Land Degradation Neutrality
The three important components of land are soil, water and biodiversity. These three components working together create goods and services which provide a foundation for sustainable livelihoods and peaceful co-existence between peoples.
What is Land Degradation?
Land Degradation refers to reduction or loss in the quality of land especially its topsoil, vegetation, and/or water resources, due to excessive or inappropriate exploitation.
The main reasons for land degradation are deforestation, Excessive Use of Fertilizers and Pesticides, Overgrazing, Salination, Water-logging, Desertification, mining and climate change.
Process of Land Degradation
The Process of Land Degradation is outlined below:
- Degradation of vegetative cover;
- Water erosion;
- Wind erosion;
- Reduction in soil organic matter; and
- Excess of toxic substances.
What is Land Degradation Neutrality?
The United Nations Convention to Combat Desertification defines Land Degradation Neutrality (LDN) as “a state whereby the amount and quality of land resources, necessary to support ecosystem functions and services and enhance food security, remains stable or increases within specified temporal and spatial scales and ecosystems.”
Why achieving Land Degradation Neutrality is Vital?
The land is fixed in quantity and there is ever-increasing competition to control land resources and capitalize on the flows of goods and services from the land. This has the potential to result in social and political instability, fueling poverty, conflict and migration.
India’s population is projected to reach 1.7 billion by 2050. About 2 billion hectares of land – an area over three times the size of India – are degraded, but can be restored back to health.
Out of 328-million-hectare land of India, around 147 million hectares is undergoing some form of degradation. As per the estimates by TERI, India is suffering an economic loss of 2.5 per cent of GDP due to land degradation.
Further, it is said that the cost India would incur in reclaiming land is far less than cost India would entail on account of land degradation.
Hence achieving LDN is vital and it requires multi-stakeholder engagement and planning across scales and sectors, supported by national-scale coordination that utilizes existing local and regional governance structures.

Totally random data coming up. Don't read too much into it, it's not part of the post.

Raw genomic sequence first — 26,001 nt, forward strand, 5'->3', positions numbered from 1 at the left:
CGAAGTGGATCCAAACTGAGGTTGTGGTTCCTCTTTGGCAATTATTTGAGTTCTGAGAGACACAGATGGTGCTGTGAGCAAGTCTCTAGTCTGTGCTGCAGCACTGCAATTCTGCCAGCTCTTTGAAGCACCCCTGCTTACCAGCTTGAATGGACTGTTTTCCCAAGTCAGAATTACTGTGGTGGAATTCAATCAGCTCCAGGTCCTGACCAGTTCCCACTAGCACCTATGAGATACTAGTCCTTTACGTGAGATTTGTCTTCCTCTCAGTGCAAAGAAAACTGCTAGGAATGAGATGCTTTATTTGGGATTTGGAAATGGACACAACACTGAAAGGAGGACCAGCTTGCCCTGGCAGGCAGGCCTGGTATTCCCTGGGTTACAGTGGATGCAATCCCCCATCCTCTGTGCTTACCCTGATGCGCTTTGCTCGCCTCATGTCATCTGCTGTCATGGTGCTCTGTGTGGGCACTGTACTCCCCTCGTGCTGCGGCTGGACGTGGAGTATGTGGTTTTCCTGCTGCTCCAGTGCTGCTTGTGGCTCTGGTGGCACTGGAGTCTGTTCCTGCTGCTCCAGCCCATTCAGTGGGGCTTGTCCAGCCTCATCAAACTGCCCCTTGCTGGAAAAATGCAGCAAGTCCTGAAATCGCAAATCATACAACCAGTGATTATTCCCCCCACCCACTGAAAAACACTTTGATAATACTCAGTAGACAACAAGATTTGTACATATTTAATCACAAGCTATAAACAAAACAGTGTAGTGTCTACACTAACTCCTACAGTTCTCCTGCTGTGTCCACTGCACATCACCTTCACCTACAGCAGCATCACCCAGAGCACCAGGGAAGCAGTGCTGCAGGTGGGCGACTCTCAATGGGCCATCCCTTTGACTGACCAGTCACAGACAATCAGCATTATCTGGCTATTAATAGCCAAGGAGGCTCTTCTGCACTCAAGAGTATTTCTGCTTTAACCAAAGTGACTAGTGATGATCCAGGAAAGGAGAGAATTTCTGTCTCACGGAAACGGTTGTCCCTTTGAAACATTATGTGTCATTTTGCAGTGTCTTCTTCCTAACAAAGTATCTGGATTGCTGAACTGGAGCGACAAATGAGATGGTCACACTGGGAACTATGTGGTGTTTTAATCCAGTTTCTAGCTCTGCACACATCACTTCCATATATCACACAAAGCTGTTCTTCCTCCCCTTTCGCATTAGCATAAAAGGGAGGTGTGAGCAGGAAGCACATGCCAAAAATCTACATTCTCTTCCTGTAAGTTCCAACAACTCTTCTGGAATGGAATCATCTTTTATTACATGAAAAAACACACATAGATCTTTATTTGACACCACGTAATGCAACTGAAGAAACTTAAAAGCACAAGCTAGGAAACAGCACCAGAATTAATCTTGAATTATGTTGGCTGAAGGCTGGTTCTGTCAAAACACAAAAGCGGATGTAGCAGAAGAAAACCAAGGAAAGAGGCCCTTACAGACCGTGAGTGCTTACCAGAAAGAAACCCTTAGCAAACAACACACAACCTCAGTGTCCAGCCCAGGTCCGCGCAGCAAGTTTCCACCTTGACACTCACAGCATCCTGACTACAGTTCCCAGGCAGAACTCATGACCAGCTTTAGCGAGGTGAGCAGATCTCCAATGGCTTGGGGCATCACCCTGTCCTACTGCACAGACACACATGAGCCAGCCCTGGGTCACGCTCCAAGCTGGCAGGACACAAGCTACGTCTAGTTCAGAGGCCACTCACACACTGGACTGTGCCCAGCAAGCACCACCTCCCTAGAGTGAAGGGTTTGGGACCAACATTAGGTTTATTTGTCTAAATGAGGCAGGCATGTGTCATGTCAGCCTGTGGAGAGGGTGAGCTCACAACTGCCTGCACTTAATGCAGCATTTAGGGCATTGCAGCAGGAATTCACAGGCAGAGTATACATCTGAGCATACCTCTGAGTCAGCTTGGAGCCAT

Sustainable Development Goals and LDN
Land degradation neutrality is one of 169 targets set under the Sustainable Development Goals. India was one of the first countries to commit to the 2030 SDG target of achieving land degradation neutrality (LDN).
United Nations Convention to Combat Desertification
The United Nations Convention to Combat Desertification (UNCCD) is an international agreement which promotes good land stewardship.
The convention through a bottom-up approach helps people, communities and countries to create wealth, grow economies and secure enough food and water and energy, by ensuring land users have an enabling environment for sustainable land management. Through partnerships, the parties to Convention strive to build robust systems to manage drought promptly and effectively.
Entered into force in December 1996, UNCCD is one of three Rio Conventions along with United Nations Framework Convention on Climate Change (UNFCCC) and Convention on Biological Diversity (CBD). UNCCD is the only legally binding international agreement to address the problem of land degradation, desertification and other land issues.
Objectives of UNCCD
- To combat desertification and mitigate the effects of drought in countries experiencing serious drought or desertification.
- To involve long-term integrated strategies in affected areas, for improving the productivity of land, and rehabilitation, conservation and sustainable management of land and water resources, leading to improved living conditions, in particular at the community level.
India is taking over the presidency of the Conference of Parties from China and will serve for 2 years. India will lead the initiatives to raise political momentum for the negotiations and boost the engagement of stakeholders in the Convention’s implementation. Ministers from over 70 countries participating in the high-level segment of the Conference will address new and emerging issues.
India’s target of achieving LDN by 2030 is seen as highly ambitious. About 50 lakh hectare of land has to be restored by India. This ambitious target of India shows our commitment towards environmental protection.
Topics: Conference of the Parties • deforestation • Desertification • Environmentalism • Food security • Land Degradation • Law by country • Politics by country • Rio Convention • Sustainability • Sustainable Development Goals • United Nations Convention to Combat Desertification • United Nations Framework Convention on Climate Change